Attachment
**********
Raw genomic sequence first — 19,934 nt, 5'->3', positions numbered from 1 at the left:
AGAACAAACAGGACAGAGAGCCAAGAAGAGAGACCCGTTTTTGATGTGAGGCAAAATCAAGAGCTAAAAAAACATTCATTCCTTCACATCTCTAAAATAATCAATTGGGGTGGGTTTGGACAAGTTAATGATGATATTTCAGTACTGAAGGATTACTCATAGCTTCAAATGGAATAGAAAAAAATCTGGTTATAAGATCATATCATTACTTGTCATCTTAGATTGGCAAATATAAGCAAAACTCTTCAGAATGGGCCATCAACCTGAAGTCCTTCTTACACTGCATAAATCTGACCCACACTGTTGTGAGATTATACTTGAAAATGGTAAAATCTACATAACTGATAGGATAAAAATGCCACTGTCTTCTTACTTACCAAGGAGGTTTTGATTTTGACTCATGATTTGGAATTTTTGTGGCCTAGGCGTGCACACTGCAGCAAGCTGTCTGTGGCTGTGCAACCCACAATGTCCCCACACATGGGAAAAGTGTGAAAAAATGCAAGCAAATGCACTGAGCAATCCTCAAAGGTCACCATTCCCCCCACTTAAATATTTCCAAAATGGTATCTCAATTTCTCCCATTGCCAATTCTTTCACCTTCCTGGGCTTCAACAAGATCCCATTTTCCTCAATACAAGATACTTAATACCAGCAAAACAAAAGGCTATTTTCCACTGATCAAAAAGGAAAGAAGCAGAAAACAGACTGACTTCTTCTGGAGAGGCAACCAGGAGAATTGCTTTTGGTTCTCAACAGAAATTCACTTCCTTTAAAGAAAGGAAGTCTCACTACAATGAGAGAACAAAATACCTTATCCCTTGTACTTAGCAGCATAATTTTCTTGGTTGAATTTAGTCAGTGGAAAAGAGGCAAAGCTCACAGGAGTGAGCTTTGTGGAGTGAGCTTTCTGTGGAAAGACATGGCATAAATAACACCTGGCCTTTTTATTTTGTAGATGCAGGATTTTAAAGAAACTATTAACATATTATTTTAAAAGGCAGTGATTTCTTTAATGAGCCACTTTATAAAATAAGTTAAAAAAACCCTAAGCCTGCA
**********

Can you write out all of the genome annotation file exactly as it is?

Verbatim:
Raw genomic sequence first — 19,934 nt, 5'->3', positions numbered from 1 at the left:
AGAACAAACAGGACAGAGAGCCAAGAAGAGAGACCCGTTTTTGATGTGAGGCAAAATCAAGAGCTAAAAAAACATTCATTCCTTCACATCTCTAAAATAATCAATTGGGGTGGGTTTGGACAAGTTAATGATGATATTTCAGTACTGAAGGATTACTCATAGCTTCAAATGGAATAGAAAAAAATCTGGTTATAAGATCATATCATTACTTGTCATCTTAGATTGGCAAATATAAGCAAAACTCTTCAGAATGGGCCATCAACCTGAAGTCCTTCTTACACTGCATAAATCTGACCCACACTGTTGTGAGATTATACTTGAAAATGGTAAAATCTACATAACTGATAGGATAAAAATGCCACTGTCTTCTTACTTACCAAGGAGGTTTTGATTTTGACTCATGATTTGGAATTTTTGTGGCCTAGGCGTGCACACTGCAGCAAGCTGTCTGTGGCTGTGCAACCCACAATGTCCCCACACATGGGAAAAGTGTGAAAAAATGCAAGCAAATGCACTGAGCAATCCTCAAAGGTCACCATTCCCCCCACTTAAATATTTCCAAAATGGTATCTCAATTTCTCCCATTGCCAATTCTTTCACCTTCCTGGGCTTCAACAAGATCCCATTTTCCTCAATACAAGATACTTAATACCAGCAAAACAAAAGGCTATTTTCCACTGATCAAAAAGGAAAGAAGCAGAAAACAGACTGACTTCTTCTGGAGAGGCAACCAGGAGAATTGCTTTTGGTTCTCAACAGAAATTCACTTCCTTTAAAGAAAGGAAGTCTCACTACAATGAGAGAACAAAATACCTTATCCCTTGTACTTAGCAGCATAATTTTCTTGGTTGAATTTAGTCAGTGGAAAAGAGGCAAAGCTCACAGGAGTGAGCTTTGTGGAGTGAGCTTTCTGTGGAAAGACATGGCATAAATAACACCTGGCCTTTTTATTTTGTAGATGCAGGATTTTAAAGAAACTATTAACATATTATTTTAAAAGGCAGTGATTTCTTTAATGAGCCACTTTATAAAATAAGTTAAAAAAACCCTAAGCCTGCA